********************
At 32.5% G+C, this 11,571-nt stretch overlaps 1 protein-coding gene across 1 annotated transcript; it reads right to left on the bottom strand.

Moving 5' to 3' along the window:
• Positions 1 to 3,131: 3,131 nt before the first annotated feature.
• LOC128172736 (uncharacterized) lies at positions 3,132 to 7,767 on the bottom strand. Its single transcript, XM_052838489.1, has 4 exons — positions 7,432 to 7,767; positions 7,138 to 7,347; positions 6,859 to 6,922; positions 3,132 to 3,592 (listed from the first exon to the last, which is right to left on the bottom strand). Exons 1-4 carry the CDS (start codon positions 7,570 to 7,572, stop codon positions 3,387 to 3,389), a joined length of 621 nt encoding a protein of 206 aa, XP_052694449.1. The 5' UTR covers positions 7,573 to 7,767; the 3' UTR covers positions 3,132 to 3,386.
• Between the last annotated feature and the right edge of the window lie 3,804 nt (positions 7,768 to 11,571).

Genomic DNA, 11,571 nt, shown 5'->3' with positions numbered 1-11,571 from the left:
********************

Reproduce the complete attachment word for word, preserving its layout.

At 32.5% G+C, this 11,571-nt stretch overlaps 1 protein-coding gene across 1 annotated transcript; it reads right to left on the bottom strand.

Moving 5' to 3' along the window:
• Positions 1 to 3,131: 3,131 nt before the first annotated feature.
• LOC128172736 (uncharacterized) lies at positions 3,132 to 7,767 on the bottom strand. Its single transcript, XM_052838489.1, has 4 exons — positions 7,432 to 7,767; positions 7,138 to 7,347; positions 6,859 to 6,922; positions 3,132 to 3,592 (listed from the first exon to the last, which is right to left on the bottom strand). Exons 1-4 carry the CDS (start codon positions 7,570 to 7,572, stop codon positions 3,387 to 3,389), a joined length of 621 nt encoding a protein of 206 aa, XP_052694449.1. The 5' UTR covers positions 7,573 to 7,767; the 3' UTR covers positions 3,132 to 3,386.
• Between the last annotated feature and the right edge of the window lie 3,804 nt (positions 7,768 to 11,571).

Genomic DNA, 11,571 nt, shown 5'->3' with positions numbered 1-11,571 from the left: